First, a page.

Friday, January 27, 2012

Ruled By Randomness

Touch is the new Fox drama from Tim Kring, who created HeroesHeroes started out fun before falling apart, but Touch isn't fun right from the start.

Kiefer Sutherland stars as a Martin Bohm, whose wife died in 9/11 and whose son Jacob is troubled--he doesn't talk, doesn't like to be touched, but is fascinated by numbers.  He seems autistic, but according to Professor DeWitt, played by Danny Glover, Jacob is just the next evolutionary step who sees so far beyond us that he needn't waste him time with language.  Maybe, but since everyone else is still talking, it'd sure be a lot easier if he'd tell his father what he wants, rather than scribble a lot of numbers that are supposed to mean something.

That's the sci-fi concept that I guess Kring sold the show on.  The boy sees connection we can't. (Troubled people with amazing powers, especially in math, are pretty commonplace in movies and TV shows, actually.) But the pilot was ridiculous.  The big number was 318, and it just kept showing up everywhere.  We had enough with mystical number in Lost, but at least there Jacob was arguably behind it.  But here, we've just got to trust that the universe offers all these connections that we're blind to, even though such numerical coincidences (318 is an address, a bus number, a time etc.), as far as I can tell, aren't meaningful in real life.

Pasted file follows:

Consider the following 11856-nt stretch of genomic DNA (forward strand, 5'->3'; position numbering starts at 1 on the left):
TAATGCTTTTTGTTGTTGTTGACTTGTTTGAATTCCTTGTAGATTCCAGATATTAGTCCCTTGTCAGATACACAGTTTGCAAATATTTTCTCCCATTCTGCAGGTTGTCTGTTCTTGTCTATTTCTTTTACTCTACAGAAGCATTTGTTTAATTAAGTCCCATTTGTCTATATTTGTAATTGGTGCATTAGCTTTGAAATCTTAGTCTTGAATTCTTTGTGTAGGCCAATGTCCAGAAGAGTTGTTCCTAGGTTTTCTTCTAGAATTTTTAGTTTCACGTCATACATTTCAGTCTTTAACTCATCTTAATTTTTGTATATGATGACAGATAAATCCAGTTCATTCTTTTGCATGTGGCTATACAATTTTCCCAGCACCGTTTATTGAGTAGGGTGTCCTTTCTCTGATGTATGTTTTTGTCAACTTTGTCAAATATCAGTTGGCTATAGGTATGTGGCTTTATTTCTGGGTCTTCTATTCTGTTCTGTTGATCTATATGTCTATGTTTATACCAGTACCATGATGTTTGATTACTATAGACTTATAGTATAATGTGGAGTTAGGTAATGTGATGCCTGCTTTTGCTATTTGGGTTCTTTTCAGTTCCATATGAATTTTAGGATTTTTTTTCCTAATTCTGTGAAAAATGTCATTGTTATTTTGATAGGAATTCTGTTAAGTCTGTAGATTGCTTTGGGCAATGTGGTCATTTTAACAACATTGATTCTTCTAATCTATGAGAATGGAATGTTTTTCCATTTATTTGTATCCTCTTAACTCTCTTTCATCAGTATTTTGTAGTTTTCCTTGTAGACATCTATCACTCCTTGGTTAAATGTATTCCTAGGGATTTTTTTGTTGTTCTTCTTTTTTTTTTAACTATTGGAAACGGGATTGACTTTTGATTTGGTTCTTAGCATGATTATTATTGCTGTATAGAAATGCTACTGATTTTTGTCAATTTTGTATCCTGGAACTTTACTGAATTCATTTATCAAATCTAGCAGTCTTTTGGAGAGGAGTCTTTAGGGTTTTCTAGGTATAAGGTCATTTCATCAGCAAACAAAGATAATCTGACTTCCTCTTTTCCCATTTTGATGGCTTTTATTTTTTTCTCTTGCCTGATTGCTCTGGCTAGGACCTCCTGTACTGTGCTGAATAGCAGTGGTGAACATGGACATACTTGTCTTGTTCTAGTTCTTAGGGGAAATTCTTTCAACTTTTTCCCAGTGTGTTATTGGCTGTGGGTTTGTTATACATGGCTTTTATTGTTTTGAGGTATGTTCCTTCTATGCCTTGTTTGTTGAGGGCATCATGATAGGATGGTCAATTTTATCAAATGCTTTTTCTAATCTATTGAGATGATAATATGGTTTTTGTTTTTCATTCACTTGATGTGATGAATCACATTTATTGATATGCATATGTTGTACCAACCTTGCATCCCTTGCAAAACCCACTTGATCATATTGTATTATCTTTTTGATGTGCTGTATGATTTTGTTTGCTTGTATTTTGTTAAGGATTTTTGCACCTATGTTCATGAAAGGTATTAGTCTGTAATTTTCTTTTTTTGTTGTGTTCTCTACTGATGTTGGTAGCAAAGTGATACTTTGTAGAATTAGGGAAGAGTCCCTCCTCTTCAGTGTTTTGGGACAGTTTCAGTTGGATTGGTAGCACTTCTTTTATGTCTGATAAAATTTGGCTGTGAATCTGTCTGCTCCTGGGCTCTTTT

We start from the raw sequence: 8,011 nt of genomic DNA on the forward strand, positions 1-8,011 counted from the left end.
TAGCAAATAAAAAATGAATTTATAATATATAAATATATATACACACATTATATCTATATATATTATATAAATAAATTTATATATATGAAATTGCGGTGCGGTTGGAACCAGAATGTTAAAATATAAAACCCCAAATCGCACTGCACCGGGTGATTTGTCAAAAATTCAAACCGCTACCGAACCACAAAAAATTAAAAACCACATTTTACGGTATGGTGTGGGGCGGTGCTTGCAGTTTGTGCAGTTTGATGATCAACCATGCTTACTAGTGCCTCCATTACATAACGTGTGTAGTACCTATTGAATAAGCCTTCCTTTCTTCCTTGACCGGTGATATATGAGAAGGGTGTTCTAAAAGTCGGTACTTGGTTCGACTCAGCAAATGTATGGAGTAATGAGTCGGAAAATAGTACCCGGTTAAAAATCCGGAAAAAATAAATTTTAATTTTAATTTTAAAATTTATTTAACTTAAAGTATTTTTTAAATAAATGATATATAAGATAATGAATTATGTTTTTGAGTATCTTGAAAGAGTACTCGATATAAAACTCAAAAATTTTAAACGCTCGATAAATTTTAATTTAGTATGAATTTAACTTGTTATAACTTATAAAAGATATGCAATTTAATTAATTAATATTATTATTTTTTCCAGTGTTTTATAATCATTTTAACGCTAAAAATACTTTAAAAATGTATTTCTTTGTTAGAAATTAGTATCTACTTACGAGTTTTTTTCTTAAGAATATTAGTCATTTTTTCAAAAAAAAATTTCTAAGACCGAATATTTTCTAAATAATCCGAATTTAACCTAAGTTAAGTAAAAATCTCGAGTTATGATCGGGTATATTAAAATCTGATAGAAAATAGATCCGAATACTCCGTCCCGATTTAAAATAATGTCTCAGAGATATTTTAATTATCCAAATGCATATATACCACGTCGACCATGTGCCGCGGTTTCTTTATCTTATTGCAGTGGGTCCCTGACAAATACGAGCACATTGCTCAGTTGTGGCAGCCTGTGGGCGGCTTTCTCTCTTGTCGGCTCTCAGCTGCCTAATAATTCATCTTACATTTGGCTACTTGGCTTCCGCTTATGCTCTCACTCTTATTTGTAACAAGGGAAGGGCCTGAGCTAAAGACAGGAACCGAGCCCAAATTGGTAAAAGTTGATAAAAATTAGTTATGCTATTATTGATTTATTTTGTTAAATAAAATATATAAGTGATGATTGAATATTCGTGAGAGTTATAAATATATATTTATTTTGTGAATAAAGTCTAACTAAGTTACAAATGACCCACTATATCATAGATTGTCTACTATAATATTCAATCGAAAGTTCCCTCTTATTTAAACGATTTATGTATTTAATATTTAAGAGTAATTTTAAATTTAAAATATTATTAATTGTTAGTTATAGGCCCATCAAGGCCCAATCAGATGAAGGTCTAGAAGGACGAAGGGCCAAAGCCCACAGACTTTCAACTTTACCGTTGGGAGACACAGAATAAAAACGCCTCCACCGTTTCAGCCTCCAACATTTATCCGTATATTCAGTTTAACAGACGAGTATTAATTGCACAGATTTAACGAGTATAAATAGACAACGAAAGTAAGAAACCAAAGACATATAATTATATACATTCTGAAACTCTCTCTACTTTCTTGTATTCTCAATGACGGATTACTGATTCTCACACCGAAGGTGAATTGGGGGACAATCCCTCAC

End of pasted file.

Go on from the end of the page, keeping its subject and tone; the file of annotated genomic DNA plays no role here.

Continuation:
There are many more connections in the show.  Sutherland was connected in a bunch of different ways to the fireman played by Titus Welliver (MIB in Lost)--Bohm runs into him early on (where the son and Titus both know the winning lottery number, which ties into some 9/11 numerology), as a fireman he was the guy who failed to save Bohm's wife and needs to call him now that he's won the lottery, and the two are meant to fight over a rare pay phone at 3:18. But that's just the beginning--before we're done, there are a bunch of lovely coincidences with characters in Iraq, Ireland and Japan.  By the end of the pilot, even Gugu Mbatha-Raw as lovely social worker Clea Hopkins, who temporarily took the boy away until he gives out her mother's phone number using popcorn, recognizes how amazing the child is.

So that's what we have to look forward to each week? The boy will write some numbers down which Kiefer et al will have to interpret, and if they do it right a bunch of amazing coincidences will occur?  Doesn't sound like fun to me.  It's okay in a story if someone or something is ultimately revealed pulling all the strings, but drama still needs some room to breathe. A show where what would otherwise be random is actually nothing but a series of predictable and convenient coincidences takes all the fun (and free will) out of everything.  And having it be a kid who knows everything, yet can only cryptically tell us information to make sure the world runs smoothly (not unlike the machine in Person Of Importance, but at least that's mostly offstage and allows the other characters to determine the action) is too dreary to contemplate.


Anonymous Anonymous said...

The premise of this show is almost as unbelievable as Kiefer Sutherland's last series

9:03 AM, January 27, 2012  
Anonymous Denver Guy said...

I haven't seen the pilot of Touch yet, but I'm forewarned - thanks.

person of Interest, by the way, is doing a good job of explaining piece by piece why there are such convenient limits on the "machine." Essentially, we are learning just how powerful the machine is, and how easily it could be misused. We will soon know why Finch limps today (not in flash-backs) and what happened to his original partner.

I really appreciate it when screenwriters recognize they are asking the audience to accept a lot of unlikely premises, and attempt to explain them.

2:46 PM, January 27, 2012  

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